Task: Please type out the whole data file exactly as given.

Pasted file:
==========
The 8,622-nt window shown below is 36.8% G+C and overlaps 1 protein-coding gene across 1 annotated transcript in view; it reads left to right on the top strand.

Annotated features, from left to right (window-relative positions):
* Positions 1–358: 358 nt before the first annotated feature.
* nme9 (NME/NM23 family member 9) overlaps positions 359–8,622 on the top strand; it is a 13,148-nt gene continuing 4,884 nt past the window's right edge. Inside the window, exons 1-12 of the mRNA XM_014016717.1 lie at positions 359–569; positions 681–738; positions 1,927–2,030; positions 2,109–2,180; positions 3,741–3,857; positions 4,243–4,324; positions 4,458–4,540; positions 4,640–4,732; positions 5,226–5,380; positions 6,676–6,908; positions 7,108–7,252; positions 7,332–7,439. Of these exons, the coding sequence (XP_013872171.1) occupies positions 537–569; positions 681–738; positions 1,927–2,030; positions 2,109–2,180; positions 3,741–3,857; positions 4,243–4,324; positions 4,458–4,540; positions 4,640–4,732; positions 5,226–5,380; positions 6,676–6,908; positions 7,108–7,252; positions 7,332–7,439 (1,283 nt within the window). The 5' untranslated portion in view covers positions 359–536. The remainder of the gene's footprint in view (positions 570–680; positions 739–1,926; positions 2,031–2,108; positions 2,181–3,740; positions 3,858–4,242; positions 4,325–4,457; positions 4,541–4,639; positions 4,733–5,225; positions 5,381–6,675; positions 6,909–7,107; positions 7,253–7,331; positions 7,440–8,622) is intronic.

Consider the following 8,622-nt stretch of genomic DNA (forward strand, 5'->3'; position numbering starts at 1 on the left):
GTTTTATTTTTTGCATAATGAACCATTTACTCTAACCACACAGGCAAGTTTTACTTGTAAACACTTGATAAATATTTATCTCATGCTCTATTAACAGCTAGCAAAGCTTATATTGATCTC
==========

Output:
The 8,622-nt window shown below is 36.8% G+C and overlaps 1 protein-coding gene across 1 annotated transcript in view; it reads left to right on the top strand.

Annotated features, from left to right (window-relative positions):
* Positions 1–358: 358 nt before the first annotated feature.
* nme9 (NME/NM23 family member 9) overlaps positions 359–8,622 on the top strand; it is a 13,148-nt gene continuing 4,884 nt past the window's right edge. Inside the window, exons 1-12 of the mRNA XM_014016717.1 lie at positions 359–569; positions 681–738; positions 1,927–2,030; positions 2,109–2,180; positions 3,741–3,857; positions 4,243–4,324; positions 4,458–4,540; positions 4,640–4,732; positions 5,226–5,380; positions 6,676–6,908; positions 7,108–7,252; positions 7,332–7,439. Of these exons, the coding sequence (XP_013872171.1) occupies positions 537–569; positions 681–738; positions 1,927–2,030; positions 2,109–2,180; positions 3,741–3,857; positions 4,243–4,324; positions 4,458–4,540; positions 4,640–4,732; positions 5,226–5,380; positions 6,676–6,908; positions 7,108–7,252; positions 7,332–7,439 (1,283 nt within the window). The 5' untranslated portion in view covers positions 359–536. The remainder of the gene's footprint in view (positions 570–680; positions 739–1,926; positions 2,031–2,108; positions 2,181–3,740; positions 3,858–4,242; positions 4,325–4,457; positions 4,541–4,639; positions 4,733–5,225; positions 5,381–6,675; positions 6,909–7,107; positions 7,253–7,331; positions 7,440–8,622) is intronic.

Consider the following 8,622-nt stretch of genomic DNA (forward strand, 5'->3'; position numbering starts at 1 on the left):
GTTTTATTTTTTGCATAATGAACCATTTACTCTAACCACACAGGCAAGTTTTACTTGTAAACACTTGATAAATATTTATCTCATGCTCTATTAACAGCTAGCAAAGCTTATATTGATCTC